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Diode vs CO2 Laser: What's the Difference?

Confused about the difference between a diode and CO2 laser? Here's everything you need to know about the pros and cons of both machines!

test overlay reading "diode vs co2 laser - which is right for you?" with arrows pointing to each type of machine

Are you debating between getting a diode or a CO2 laser cutter for your hobby or small business? Both types of machines can cut and engrave similar materials, such as wood, colored acrylic, and tumblers. So which one is right for you?

This table shows a quick side-by-side comparison of a diode vs CO2 laser.

FeatureDiode LaserCO2 Laser
WavelengthShorter wavelength
(blue light)
Longer wavelength
(infrared light)
EngravingCan engrave wood, some dark opaque acrylic, MDF, plated or coated metal, dark glass, cement, ceramic, stone, cardboard, fabric, felt and leather. Can engrave all acrylic colors, wood, MDF, leather, fabric, glass, rubber, cement, ceramic, stone, cardboard, and plated or coated metal.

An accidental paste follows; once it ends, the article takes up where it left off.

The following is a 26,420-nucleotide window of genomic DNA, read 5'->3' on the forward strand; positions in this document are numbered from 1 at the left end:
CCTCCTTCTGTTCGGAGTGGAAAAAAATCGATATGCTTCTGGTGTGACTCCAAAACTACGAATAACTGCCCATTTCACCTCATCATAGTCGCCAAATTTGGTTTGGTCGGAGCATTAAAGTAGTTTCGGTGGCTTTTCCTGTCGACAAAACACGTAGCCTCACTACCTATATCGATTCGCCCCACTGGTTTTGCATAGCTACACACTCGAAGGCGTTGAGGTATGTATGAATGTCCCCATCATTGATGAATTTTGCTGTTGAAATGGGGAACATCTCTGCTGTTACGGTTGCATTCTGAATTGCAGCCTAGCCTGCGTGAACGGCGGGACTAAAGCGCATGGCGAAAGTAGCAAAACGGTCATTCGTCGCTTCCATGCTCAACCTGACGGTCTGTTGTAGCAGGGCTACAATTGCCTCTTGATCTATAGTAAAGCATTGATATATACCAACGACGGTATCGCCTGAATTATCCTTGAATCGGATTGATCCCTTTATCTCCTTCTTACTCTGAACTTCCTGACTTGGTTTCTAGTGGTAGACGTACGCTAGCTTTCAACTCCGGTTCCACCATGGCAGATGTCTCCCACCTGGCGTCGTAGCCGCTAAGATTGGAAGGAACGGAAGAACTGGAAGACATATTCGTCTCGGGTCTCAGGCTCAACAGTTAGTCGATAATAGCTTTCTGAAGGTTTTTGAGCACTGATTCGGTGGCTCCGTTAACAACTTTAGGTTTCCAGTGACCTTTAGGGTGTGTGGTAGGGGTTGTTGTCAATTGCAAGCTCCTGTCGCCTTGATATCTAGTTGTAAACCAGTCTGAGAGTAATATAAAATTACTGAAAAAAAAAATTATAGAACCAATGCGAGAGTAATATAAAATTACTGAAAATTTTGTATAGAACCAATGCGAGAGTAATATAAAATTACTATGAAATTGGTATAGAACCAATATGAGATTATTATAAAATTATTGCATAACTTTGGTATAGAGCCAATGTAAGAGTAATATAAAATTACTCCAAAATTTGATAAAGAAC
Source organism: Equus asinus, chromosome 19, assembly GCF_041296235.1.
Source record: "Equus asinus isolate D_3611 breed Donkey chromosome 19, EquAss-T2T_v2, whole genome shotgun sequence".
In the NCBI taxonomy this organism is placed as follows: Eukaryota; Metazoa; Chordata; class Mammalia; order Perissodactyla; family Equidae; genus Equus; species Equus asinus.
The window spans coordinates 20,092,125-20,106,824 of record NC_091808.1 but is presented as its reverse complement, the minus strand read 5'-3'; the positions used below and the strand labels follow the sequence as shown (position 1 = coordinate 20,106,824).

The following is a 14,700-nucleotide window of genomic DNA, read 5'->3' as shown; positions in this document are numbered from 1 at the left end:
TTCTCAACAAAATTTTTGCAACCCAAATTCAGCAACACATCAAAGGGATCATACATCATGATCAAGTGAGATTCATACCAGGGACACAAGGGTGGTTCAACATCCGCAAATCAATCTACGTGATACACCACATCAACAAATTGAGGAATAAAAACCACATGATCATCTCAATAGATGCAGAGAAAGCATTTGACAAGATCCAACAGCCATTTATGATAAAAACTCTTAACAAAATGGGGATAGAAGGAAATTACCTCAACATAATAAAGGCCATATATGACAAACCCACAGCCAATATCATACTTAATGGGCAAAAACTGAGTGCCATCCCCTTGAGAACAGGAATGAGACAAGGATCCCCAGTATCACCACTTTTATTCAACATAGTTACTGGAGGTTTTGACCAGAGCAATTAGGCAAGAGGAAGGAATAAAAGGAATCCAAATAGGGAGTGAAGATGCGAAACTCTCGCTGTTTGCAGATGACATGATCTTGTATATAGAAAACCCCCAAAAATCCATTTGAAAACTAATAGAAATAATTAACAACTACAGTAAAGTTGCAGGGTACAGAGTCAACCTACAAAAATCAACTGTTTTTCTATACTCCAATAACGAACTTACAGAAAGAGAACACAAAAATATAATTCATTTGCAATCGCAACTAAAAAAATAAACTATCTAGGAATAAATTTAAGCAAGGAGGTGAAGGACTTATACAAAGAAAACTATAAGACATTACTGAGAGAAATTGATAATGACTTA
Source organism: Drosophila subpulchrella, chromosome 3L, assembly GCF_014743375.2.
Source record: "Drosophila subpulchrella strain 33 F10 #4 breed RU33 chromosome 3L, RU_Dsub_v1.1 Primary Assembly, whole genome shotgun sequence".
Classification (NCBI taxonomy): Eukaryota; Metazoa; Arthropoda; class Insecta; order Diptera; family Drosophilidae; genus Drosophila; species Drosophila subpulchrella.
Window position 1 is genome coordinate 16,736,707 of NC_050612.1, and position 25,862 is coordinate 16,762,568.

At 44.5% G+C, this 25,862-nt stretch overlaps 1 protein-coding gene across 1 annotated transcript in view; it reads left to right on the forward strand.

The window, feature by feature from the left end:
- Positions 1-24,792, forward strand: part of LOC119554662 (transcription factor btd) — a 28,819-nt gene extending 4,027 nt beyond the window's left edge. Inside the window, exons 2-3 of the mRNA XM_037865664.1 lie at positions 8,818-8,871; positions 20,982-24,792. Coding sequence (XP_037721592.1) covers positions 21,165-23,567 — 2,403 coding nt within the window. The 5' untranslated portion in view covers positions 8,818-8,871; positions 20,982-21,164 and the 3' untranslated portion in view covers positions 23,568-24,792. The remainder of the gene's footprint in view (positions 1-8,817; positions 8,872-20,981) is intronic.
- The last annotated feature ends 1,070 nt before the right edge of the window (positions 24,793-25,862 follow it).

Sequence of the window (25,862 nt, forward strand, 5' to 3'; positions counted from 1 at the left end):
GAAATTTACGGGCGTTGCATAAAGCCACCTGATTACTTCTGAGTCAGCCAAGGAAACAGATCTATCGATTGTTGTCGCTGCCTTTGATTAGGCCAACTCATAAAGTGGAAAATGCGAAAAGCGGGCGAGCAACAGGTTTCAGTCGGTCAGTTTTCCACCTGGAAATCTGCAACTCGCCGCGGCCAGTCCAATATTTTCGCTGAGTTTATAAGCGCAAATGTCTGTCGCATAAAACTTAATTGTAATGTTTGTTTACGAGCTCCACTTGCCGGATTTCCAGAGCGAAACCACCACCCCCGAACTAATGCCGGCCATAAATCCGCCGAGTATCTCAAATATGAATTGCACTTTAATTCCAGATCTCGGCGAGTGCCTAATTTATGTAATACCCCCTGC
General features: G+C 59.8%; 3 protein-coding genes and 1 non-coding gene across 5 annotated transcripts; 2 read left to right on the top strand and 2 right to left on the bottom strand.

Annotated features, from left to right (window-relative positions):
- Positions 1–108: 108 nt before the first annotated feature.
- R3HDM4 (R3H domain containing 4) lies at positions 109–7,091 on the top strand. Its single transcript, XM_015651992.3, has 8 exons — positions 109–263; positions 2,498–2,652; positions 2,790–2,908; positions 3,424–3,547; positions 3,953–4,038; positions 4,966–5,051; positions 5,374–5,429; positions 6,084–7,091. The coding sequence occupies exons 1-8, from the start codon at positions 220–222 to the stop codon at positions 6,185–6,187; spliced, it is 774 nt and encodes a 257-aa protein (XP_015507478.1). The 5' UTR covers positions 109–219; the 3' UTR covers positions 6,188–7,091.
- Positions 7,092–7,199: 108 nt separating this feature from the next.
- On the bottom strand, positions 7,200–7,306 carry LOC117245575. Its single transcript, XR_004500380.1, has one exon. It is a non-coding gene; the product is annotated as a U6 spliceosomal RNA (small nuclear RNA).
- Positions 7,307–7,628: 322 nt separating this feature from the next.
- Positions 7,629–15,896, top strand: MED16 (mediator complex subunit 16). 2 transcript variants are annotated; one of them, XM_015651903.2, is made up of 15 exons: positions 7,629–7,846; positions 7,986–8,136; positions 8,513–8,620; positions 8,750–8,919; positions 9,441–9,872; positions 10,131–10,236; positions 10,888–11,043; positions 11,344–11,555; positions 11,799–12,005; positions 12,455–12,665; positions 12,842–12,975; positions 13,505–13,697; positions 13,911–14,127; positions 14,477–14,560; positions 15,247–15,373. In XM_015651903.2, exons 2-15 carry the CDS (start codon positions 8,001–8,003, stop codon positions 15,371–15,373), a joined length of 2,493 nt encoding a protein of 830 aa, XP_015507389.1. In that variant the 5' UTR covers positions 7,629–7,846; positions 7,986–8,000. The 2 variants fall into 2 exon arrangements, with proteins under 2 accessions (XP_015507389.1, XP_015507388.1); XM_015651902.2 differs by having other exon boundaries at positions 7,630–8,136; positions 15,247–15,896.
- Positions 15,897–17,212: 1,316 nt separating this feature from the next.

CuttingCan cut wood, some dark opaque acrylic, MDF, cardboard, fabric, felt and leather. Cannot cut clear, white or blue acrylic.Can cut all acrylic colors, wood, MDF, leather, fabric, glass, rubber, cardboard, foam.
PowerGenerally lower power (5W - 40W+)Higher power options (40W - 300W+)
Beam FocusTighter, smaller beam spot. Good for fine detail engraving.Larger beam spot, better for cutting and deep engraving.
CostGenerally more affordableMore expensive
SizeOften smaller and more portableLarger, heavier and bulkier
MaintenanceMinimal maintenance requiredMore complex maintenance (laser tube, mirrors, alignment)

I own both the xTool M1 diode laser and the xTool P2 CO2 laser. I'll go into more detail about my experience with both types of machines in the article below!